Tulsa County Jail



David L. Moss Criminal Justice Center, Tulsa, Oklahoma

Project Owner:

Tulsa County Criminal Justice Authority

500 S. Denver, Rm 311

Tulsa, OK  74103


Schedule:  Construction   2000

Construction Cost: $70.0 Million

Perhaps BKL’s most publicized project, the David L. Moss Criminal Justice Center is a 1,440-bed, direct supervision jail serving Tulsa County, Oklahoma.  The facility houses minimum, medium and maximum-security inmates.  Single or double-occupancy cells comprise 72% of the total beds for medium and maximum-security inmates; the balance of the beds is provided in dormitories for minimum-security (trustee) inmates.  Support facilities include intake, inmate programs, medical, laundry, commissary, food service, maintenance shops, and jail administration.  The medical component includes a 24-bed infirmary, as well as outpatient medical and dental treatment, and eight negative air pressure treatment rooms. The support facilities are sized and oriented to support the ultimate capacity of 3,000 inmates.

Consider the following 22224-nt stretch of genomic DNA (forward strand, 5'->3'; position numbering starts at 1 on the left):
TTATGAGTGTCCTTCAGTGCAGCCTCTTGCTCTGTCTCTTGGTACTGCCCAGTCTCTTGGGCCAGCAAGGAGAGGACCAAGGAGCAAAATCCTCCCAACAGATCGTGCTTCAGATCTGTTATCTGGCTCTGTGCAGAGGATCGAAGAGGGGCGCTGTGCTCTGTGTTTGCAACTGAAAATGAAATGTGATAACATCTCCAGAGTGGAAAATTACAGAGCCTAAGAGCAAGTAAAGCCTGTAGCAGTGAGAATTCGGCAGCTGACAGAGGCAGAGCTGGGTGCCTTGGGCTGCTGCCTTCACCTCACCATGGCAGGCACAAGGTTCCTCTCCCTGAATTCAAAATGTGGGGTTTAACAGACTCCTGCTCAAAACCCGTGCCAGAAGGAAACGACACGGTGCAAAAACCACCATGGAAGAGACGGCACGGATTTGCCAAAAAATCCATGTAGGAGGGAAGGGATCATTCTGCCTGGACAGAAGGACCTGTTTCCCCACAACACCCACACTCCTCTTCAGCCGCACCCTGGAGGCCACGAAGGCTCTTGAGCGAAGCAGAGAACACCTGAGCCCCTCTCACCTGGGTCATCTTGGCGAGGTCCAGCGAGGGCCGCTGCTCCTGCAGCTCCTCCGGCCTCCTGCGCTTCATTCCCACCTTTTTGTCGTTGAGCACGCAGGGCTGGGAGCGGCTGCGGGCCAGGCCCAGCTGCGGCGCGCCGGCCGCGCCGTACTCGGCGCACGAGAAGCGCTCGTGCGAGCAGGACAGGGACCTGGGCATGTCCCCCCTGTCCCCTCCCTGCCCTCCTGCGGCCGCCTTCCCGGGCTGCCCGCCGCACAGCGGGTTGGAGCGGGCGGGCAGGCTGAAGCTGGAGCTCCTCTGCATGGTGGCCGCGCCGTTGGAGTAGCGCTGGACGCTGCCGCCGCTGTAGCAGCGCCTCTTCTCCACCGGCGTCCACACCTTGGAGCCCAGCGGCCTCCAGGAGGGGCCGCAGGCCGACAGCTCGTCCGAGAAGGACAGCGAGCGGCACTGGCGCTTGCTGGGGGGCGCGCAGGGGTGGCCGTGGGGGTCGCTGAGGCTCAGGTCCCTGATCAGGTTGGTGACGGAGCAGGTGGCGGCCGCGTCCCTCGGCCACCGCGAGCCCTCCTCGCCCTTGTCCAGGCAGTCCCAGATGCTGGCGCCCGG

The 22 acre site was located in the oldest part of downtown Tulsa.  The master plan included work to remove existing aging housing and rebuild the utility infrastructure.  Water, storm sewer, sanitary sewer, and gas mains were relocated and/or enlarged.  Included in the master plan were bike trails through the site, extensive landscaping, storm water drainage, and parking areas.  Circulation patterns were critical to making the most of a limited site.  The site was designed to hold ten additional housing pods when the need arises.

The introduction of natural light, direct and orderly circulation and simplicity of construction are key elements of the design.  Skylights, clerestories and light wells are used throughout the facility to introduce as much natural light as possible.  Another design feature includes the utilization of a “windowless cell” concept.  In this concept, housing units are surrounded by a mechanical/electrical chase and natural light requirements are met by utilizing skylights and glazing to the adjacent recreation yard.  This concept allows for access to the mechanical/electrical areas in a non-secure environment, providing for more efficient operations and maintenance.  The housing units benefit from superior natural lighting and a secure perimeter defined by the rear precast concrete cell wall.  The result is a facility, constructed almost entirely of precast concrete, that is light, open and non-oppressive.